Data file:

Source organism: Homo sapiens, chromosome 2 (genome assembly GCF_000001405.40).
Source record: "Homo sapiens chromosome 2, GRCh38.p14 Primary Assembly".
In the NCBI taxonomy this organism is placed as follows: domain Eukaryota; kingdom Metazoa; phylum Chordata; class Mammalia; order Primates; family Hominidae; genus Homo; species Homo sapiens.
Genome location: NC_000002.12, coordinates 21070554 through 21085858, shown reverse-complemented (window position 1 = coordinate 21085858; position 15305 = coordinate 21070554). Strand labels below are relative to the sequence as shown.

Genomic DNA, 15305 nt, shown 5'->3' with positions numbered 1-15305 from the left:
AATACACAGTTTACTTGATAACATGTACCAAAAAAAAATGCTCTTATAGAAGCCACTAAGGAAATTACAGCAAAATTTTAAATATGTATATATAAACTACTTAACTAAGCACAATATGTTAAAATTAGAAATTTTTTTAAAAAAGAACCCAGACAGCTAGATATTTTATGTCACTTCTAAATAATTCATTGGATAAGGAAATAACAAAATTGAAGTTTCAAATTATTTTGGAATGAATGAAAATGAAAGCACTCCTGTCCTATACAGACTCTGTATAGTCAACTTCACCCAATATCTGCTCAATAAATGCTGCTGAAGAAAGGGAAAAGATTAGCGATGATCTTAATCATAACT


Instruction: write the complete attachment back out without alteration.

Source organism: Homo sapiens, chromosome 2 (genome assembly GCF_000001405.40).
Source record: "Homo sapiens chromosome 2, GRCh38.p14 Primary Assembly".
In the NCBI taxonomy this organism is placed as follows: domain Eukaryota; kingdom Metazoa; phylum Chordata; class Mammalia; order Primates; family Hominidae; genus Homo; species Homo sapiens.
Genome location: NC_000002.12, coordinates 21070554 through 21085858, shown reverse-complemented (window position 1 = coordinate 21085858; position 15305 = coordinate 21070554). Strand labels below are relative to the sequence as shown.

Genomic DNA, 15305 nt, shown 5'->3' with positions numbered 1-15305 from the left:
AATACACAGTTTACTTGATAACATGTACCAAAAAAAAATGCTCTTATAGAAGCCACTAAGGAAATTACAGCAAAATTTTAAATATGTATATATAAACTACTTAACTAAGCACAATATGTTAAAATTAGAAATTTTTTTAAAAAAGAACCCAGACAGCTAGATATTTTATGTCACTTCTAAATAATTCATTGGATAAGGAAATAACAAAATTGAAGTTTCAAATTATTTTGGAATGAATGAAAATGAAAGCACTCCTGTCCTATACAGACTCTGTATAGTCAACTTCACCCAATATCTGCTCAATAAATGCTGCTGAAGAAAGGGAAAAGATTAGCGATGATCTTAATCATAACT